Fred Brounian and his twin brother, George, were once co-CEOs of a New York City software company devoted to the creation of utopian virtual worlds. Now, in 2006, as two wars rage and the fifth anniversary of 9/11 approaches, George is in a coma, control of the company has been wrenched away by a military contracting conglomerate, and Fred is broke. Near despair, he's led by an attractive woman, Mira, to a neurological study promising "peak" experiences and a newfound spiritual outlook on life.
As the study progresses, lines between subject and experimenter blur, and reality becomes increasingly porous. Meanwhile, Fred finds himself caught up in what seems at first a cruel prank: a series of bizarre emails and texts that purport to be from his comatose brother.
Moving between the research hospitals of Manhattan, the streets of a meticulously planned Florida city, the neighborhoods of Brooklyn, and the uncanny, immersive worlds of urban disaster simulation; threading through military listserv geek-speak, Hindu cosmology, the maxims of outmoded self-help books, and the latest neuro-scientific breakthroughs, Luminarium is a brilliant exploration of the way we live now, a novel that's as much about the role technology and spirituality play in shaping our reality as it is about the undying bond between brothers, and the redemptive possibilities of love.
I found this book fascinating and compelling throughout. Don't be put off by the fact that every review seems to mention The Matrix and Inception. I'm an old school reader (read elderly) who has no wish to see either of those movies a second time. This is very good writing on timeless human mysteries. I wish this author long life and many more books.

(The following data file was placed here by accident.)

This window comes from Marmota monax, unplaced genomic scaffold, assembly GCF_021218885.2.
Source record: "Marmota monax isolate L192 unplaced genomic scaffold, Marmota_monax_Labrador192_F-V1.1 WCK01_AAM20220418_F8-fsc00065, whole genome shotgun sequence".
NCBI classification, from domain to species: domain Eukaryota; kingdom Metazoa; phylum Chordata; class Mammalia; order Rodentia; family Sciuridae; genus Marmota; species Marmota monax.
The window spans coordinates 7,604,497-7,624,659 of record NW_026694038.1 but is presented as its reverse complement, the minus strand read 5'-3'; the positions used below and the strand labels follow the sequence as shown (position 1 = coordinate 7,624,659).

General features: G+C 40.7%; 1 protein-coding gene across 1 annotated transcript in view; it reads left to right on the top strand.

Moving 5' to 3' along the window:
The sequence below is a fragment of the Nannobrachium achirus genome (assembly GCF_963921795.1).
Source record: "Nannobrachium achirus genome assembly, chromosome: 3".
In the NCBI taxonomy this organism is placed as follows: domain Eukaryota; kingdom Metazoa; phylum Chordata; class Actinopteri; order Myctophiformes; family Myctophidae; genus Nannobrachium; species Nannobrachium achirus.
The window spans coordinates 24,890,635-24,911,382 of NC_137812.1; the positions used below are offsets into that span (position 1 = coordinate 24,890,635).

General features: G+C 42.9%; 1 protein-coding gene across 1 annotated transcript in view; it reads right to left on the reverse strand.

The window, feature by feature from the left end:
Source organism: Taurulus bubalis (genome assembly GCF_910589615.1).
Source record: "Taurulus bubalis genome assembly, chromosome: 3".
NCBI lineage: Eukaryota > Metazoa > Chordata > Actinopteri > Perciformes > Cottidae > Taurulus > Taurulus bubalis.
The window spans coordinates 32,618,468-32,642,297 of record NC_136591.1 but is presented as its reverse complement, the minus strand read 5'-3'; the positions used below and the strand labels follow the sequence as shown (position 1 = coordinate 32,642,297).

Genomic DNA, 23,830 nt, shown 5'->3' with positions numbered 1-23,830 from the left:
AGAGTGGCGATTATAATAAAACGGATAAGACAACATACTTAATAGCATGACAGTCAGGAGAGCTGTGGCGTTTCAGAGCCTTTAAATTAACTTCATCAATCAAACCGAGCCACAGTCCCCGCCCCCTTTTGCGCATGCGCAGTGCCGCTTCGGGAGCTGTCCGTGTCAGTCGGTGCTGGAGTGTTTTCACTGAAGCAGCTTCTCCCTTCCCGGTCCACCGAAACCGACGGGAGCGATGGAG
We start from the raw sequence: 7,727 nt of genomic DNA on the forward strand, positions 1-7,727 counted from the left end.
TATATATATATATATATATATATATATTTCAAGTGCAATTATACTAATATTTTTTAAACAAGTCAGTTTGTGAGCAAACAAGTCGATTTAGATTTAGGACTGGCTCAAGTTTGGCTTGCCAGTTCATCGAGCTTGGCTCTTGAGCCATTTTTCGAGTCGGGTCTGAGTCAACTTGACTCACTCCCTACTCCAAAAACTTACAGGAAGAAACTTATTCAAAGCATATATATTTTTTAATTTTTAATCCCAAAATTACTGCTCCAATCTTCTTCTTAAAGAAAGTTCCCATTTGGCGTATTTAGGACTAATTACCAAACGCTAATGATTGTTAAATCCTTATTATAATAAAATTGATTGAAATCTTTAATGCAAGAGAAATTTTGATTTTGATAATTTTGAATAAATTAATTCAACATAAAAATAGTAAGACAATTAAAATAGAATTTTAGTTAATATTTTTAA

I'm surprised to find myself giving the reader five stars, because there were some jarring almost dyslexic misreadings of particular words and syntax, but in the end it seemed the perfect voice for the book.
5 of 6 people found this review helpful
During the mid-2000s, Fred struggles in the aftermath of losing both his twin brother, George, to a cancer-induced coma, and the technology company the two men created together. His engagement is broken, and he's living with his parents. To earn a little extra money, he (rather improbably) agrees to participate in a study that involves inducing states of "spiritual transcendence" by stimulating parts of the brain.
This is an intelligent, very well-written book about the nature of reality and the ways people find meaning in life. Unfortunately, the narrator isn't really equal to the task. The inflections in many line readings are off, suggesting that he doesn't really understand what's being said, and he mispronounces such common words as "mulish," "pique" and "amiable." It's possible that he just didn't prepare sufficiently, but at any rate, the performance did diminish my enjoyment of the book quite a bit.
1 of 1 people found this review helpful
What could have made this a 4 or 5-star listening experience for you?
A better--and shorter--story, and a more forceful reading would have helped.
What could Alex Shakar have done to make this a more enjoyable book for you?
The story was a bit rambling. Too much work for the vague payoff at the end.
Would you be willing to try another one of Charles Carroll’s performances?
Yes, but I'm worried about some big misses in tone and pronunciation.
What reaction did this book spark in you? Anger, sadness, disappointment?
Any additional comments?
Shakar's a very competent writer, if a little wordy, but this story is too rambling and repetitive to hold the listener's interest for long. At the end my only thought was,